error using gcc

Discussion in 'Mac Programming' started by alexmm, May 5, 2008.

  1. alexmm macrumors newbie

    Joined:
    May 5, 2008
    #1
    Hello, when i try to compile a simple "hello world!" program using printf i got a strange error :
    Undefined symbols:
    "___gxx_personality_v0", referenced from:
    ___gxx_personality_v0$non_lazy_ptr in ccJX35B2.o
    ld: symbol(s) not found
    collect2: ld returned 1 exit status

    i think it comes from printf because otherwise everything work fine (i have done the #include <stdio.h>)
    Thanks a lot for your help.
     
  2. alexmm thread starter macrumors newbie

    Joined:
    May 5, 2008
    #2
    i have found a solution in should have name my file containing the main *.c instead of *.C. Apparently it is a problem of namespace or something like that but i don't know anything about it. I just find the solution on the net. Can anybody explain me why i had this error ?
    Thanks a lot.
     
  3. yeroen macrumors 6502a

    yeroen

    Joined:
    Mar 8, 2007
    Location:
    Cambridge, MA
    #3
    What are you doing different from the following?

    edit file hello.c:

    #include <stdio.h>

    int main ()
    {
    printf ("hello world\n");
    }


    compile:
    gcc -o hello hello.c


    Are you doing this in the terminal, or in Xcode? (It's much easier in the terminal).

    Edit: It works equally well whether I define the hello source as a C++ file with a .C extension, or as a C file with a .c extension.
     
  4. Sander macrumors 6502

    Joined:
    Apr 24, 2008
    #4
    Interesting: I just tried on a Linux box which happens to have GCC 3.4.3 on it (I don't have a Mac handy here), and I get the same symptom: When called hello.C, it's presumed to be C++, so it's compiled as C++ but not linked. When invoking with g++, it does work without errors.

    Are you sure doing "gcc -o hello hello.C" works for you?
     
  5. yeroen macrumors 6502a

    yeroen

    Joined:
    Mar 8, 2007
    Location:
    Cambridge, MA
    #5
    For me, it worked on my mac with whatever combination gcc/g++ .c/.C/.cpp I gave it.

    The version of gcc installed is 4.0.1.
     
  6. alexmm thread starter macrumors newbie

    Joined:
    May 5, 2008
    #6
    thanks for the quick answers !
    i am doing it in the terminal.
    gcc -o hello hello.C doesn't work for me i thought it would as i thought it was a problem coming at the linking stage...
    to yeoren : when i first typed my hello.C it worked but when i changed it for ex trying to do printf("helllo %i\n",3); i got the error !! is it still working if you change your hello.C save it and try to compile it again ?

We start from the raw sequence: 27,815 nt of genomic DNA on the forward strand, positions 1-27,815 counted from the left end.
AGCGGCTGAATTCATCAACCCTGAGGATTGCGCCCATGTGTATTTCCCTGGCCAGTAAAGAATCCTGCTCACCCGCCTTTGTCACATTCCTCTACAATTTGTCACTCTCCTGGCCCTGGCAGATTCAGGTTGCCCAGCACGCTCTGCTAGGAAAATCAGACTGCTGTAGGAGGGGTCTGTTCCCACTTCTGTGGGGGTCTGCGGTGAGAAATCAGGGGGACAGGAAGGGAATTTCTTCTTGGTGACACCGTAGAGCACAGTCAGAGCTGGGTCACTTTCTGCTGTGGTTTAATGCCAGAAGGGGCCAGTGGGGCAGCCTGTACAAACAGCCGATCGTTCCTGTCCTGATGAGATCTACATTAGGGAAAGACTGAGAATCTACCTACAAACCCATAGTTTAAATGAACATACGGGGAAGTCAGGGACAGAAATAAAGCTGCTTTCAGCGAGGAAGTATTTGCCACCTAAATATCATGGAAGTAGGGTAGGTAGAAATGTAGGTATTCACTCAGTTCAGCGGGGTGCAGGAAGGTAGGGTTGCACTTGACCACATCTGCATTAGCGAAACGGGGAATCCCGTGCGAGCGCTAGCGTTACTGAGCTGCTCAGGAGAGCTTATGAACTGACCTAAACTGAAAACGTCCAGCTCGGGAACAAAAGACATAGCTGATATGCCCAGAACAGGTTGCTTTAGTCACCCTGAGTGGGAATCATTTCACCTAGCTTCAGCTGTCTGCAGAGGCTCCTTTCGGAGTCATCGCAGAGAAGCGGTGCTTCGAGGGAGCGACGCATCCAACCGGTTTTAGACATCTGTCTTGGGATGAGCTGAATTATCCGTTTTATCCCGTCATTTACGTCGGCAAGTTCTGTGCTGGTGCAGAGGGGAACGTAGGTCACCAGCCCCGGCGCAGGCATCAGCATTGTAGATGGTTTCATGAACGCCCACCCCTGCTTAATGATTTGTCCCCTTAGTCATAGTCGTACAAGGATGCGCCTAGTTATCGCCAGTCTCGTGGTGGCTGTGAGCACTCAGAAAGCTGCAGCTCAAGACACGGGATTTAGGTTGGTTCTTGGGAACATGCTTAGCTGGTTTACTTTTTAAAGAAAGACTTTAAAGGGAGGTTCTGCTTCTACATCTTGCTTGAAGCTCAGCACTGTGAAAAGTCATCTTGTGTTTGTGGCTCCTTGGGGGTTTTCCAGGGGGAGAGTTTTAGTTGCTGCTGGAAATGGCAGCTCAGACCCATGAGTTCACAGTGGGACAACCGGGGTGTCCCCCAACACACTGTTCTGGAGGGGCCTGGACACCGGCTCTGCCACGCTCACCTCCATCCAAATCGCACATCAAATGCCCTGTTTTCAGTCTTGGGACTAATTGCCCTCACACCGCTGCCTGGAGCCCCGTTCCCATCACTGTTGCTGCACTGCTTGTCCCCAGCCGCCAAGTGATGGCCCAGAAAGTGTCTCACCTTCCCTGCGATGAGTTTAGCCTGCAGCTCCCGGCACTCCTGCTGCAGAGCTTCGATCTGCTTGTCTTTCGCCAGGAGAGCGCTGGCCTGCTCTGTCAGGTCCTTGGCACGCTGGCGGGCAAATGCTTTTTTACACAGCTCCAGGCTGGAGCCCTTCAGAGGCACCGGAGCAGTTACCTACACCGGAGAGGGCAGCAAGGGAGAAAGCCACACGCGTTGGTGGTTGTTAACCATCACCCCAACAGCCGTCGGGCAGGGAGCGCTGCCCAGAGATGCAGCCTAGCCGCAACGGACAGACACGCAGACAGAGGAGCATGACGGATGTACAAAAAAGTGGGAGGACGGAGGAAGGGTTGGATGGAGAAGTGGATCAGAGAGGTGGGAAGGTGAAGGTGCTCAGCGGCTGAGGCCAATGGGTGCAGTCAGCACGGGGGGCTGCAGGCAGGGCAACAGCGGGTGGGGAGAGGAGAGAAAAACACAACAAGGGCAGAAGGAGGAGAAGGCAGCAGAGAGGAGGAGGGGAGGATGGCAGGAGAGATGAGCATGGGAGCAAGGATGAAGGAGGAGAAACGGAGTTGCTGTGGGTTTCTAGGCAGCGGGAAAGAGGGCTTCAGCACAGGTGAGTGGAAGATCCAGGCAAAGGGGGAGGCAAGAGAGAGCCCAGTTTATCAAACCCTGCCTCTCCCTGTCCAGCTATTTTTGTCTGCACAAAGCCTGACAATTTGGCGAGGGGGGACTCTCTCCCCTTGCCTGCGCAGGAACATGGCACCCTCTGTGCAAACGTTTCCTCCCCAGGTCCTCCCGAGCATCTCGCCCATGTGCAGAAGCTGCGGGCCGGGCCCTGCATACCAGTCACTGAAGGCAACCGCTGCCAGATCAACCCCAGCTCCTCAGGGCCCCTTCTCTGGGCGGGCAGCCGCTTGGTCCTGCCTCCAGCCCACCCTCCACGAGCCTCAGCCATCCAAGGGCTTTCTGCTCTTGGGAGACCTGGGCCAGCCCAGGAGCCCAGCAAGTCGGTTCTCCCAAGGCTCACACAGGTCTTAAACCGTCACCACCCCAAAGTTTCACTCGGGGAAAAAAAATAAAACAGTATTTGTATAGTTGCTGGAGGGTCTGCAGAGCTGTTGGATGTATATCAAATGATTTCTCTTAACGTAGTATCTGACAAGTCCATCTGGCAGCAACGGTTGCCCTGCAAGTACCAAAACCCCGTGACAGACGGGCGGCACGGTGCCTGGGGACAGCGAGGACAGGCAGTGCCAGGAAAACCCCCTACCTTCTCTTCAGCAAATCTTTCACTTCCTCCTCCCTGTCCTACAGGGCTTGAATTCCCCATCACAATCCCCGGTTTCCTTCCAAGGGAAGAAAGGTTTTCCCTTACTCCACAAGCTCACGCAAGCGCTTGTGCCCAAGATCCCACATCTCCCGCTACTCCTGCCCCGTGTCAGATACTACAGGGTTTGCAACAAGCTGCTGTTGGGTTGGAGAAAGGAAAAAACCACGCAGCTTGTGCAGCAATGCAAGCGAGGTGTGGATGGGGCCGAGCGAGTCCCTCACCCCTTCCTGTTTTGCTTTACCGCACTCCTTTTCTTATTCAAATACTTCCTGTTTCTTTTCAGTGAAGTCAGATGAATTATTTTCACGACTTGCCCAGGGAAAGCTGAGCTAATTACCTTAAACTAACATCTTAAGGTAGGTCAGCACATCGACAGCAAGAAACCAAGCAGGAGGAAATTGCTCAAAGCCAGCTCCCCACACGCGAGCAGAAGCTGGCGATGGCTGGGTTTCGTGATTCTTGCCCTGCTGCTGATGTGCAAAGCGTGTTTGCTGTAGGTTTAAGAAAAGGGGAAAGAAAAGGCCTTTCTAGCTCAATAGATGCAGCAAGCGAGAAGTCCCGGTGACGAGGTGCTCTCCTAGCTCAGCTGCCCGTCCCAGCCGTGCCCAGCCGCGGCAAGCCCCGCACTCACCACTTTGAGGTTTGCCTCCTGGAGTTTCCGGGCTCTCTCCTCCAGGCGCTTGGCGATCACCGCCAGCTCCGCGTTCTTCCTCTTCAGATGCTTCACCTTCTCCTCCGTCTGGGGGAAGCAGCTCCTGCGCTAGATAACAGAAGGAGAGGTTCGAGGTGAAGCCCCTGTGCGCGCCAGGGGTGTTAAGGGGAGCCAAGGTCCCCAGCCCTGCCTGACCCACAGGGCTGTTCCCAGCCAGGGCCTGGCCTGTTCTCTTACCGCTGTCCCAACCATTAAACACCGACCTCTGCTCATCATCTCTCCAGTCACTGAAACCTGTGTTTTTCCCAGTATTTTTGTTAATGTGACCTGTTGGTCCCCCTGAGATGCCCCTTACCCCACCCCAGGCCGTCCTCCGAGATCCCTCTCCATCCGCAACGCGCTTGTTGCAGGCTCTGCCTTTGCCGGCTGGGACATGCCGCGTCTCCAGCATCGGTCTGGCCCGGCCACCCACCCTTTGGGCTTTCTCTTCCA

7. Cromulent macrumors 603

    Cromulent

    Joined:
    Oct 2, 2006
    Location:
    The Land of Hope and Glory
    #7
    Why would you do that in a printf statement? Just put the 3 where the %i is. You can't call variables a number so that might throw an error I have no idea. But it certainly is incorrect usage.
     
  8. alexmm thread starter macrumors newbie

    Joined:
    May 5, 2008
    #8
    yes sorry you are right. I should have done int i=3; and then i instead of 3 in my printf. But doing this i still have my problem if i name my file .C instead of .c ? This error is still very strange as printf should work in a c++ file (even if you'd probably use cout) am i right ?
     
  9. yeroen macrumors 6502a

    yeroen

    Joined:
    Mar 8, 2007
    Location:
    Cambridge, MA
    #9
    Even though the stdio headers should work fine w/o qualification, you can wrap your #include <stdio.h> in an extern "C" tag as follows:


    #ifdef _cplusplus
    extern "C" {
    #endif
    #include <stdio.h>
    #ifdef _cplusplus
    }
    #endif


    The extern "C" tag specifies that the functions declared in stdio.h won't be name-mangled.

    Alternatively, you could write (strictly C++)


    #include <cstdio>
    int main()
    {
    std :: printf("Hello World\n");
    }



    For more on C vs C++ linking, read up here:
    http://www.parashift.com/c++-faq-lite/mixing-c-and-cpp.html#faq-32.3
     
  10. alexmm thread starter macrumors newbie

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    May 5, 2008
  11. Sander macrumors 6502

    Joined:
    Apr 24, 2008
    #11
    The command line you just gave compiles and links, producing an executable called "hello". If you want gcc to compile only, you need to specify the "-c" flag. That way, you end up with "hello.o". (You don't want to do this in your specific use case, but just thought I'd clear up where the linking stage came in.)
     
  12. Sander macrumors 6502

    Joined:
    Apr 24, 2008
    #12
    Actually, the parameters you pass to the printf function (in fact, to any function) need not be variables. They can be any expression (including literals), so alexmm's code is correct usage.
     
  13. Cromulent macrumors 603

    Cromulent

    Joined:
    Oct 2, 2006
    Location:
    The Land of Hope and Glory
    #13
    I stand corrected. Seems rather pointless though, I would have thought the primary usage for format specifiers was that they were used to print an unknown or variable value.
     
  14. Sander macrumors 6502

    Joined:
    Apr 24, 2008
    #14
    The format specifiers are there because printf() takes parameters of various types, and it has to know whether a certain set of bits is to be interpreted as a floating point value or an integer, for instance.

    The value can't be unknown, otherwise printf couldn't print it :)

    Like in any function call, the arguments to printf are evaluated before the function is called. The printf implementation only sees their values.

    I agree it's slightly silly to put literals in printf arguments (and I would raise my eyebrows when seeing it in code) but it's fine as far as the compiler is concerned.
     

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